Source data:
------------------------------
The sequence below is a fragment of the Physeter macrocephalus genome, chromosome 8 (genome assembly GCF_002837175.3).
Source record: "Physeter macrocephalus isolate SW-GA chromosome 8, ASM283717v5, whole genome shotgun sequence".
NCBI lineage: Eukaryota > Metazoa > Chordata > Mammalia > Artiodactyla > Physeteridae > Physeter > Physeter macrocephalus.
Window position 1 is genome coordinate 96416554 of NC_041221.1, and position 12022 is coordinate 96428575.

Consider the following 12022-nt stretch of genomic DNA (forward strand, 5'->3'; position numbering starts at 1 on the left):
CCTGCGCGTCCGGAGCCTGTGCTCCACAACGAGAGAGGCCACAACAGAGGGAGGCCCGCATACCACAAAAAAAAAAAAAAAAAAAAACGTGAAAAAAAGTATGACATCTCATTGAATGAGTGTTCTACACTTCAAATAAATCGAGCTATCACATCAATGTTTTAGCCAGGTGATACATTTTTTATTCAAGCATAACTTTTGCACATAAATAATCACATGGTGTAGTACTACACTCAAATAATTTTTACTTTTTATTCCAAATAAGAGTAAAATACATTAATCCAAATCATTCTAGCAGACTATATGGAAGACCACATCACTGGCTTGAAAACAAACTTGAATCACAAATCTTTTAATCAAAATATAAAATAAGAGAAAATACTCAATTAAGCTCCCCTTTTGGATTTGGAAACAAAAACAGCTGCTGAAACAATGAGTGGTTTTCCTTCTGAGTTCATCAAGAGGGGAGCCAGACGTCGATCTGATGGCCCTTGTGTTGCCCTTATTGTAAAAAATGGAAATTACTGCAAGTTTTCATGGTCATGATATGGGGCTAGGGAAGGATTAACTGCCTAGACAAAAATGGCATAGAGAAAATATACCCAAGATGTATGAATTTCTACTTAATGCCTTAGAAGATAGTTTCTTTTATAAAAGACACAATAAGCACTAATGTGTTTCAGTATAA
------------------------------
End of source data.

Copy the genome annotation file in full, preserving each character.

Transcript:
The sequence below is a fragment of the Physeter macrocephalus genome, chromosome 8 (genome assembly GCF_002837175.3).
Source record: "Physeter macrocephalus isolate SW-GA chromosome 8, ASM283717v5, whole genome shotgun sequence".
NCBI lineage: Eukaryota > Metazoa > Chordata > Mammalia > Artiodactyla > Physeteridae > Physeter > Physeter macrocephalus.
Window position 1 is genome coordinate 96416554 of NC_041221.1, and position 12022 is coordinate 96428575.

Consider the following 12022-nt stretch of genomic DNA (forward strand, 5'->3'; position numbering starts at 1 on the left):
CCTGCGCGTCCGGAGCCTGTGCTCCACAACGAGAGAGGCCACAACAGAGGGAGGCCCGCATACCACAAAAAAAAAAAAAAAAAAAAACGTGAAAAAAAGTATGACATCTCATTGAATGAGTGTTCTACACTTCAAATAAATCGAGCTATCACATCAATGTTTTAGCCAGGTGATACATTTTTTATTCAAGCATAACTTTTGCACATAAATAATCACATGGTGTAGTACTACACTCAAATAATTTTTACTTTTTATTCCAAATAAGAGTAAAATACATTAATCCAAATCATTCTAGCAGACTATATGGAAGACCACATCACTGGCTTGAAAACAAACTTGAATCACAAATCTTTTAATCAAAATATAAAATAAGAGAAAATACTCAATTAAGCTCCCCTTTTGGATTTGGAAACAAAAACAGCTGCTGAAACAATGAGTGGTTTTCCTTCTGAGTTCATCAAGAGGGGAGCCAGACGTCGATCTGATGGCCCTTGTGTTGCCCTTATTGTAAAAAATGGAAATTACTGCAAGTTTTCATGGTCATGATATGGGGCTAGGGAAGGATTAACTGCCTAGACAAAAATGGCATAGAGAAAATATACCCAAGATGTATGAATTTCTACTTAATGCCTTAGAAGATAGTTTCTTTTATAAAAGACACAATAAGCACTAATGTGTTTCAGTATAA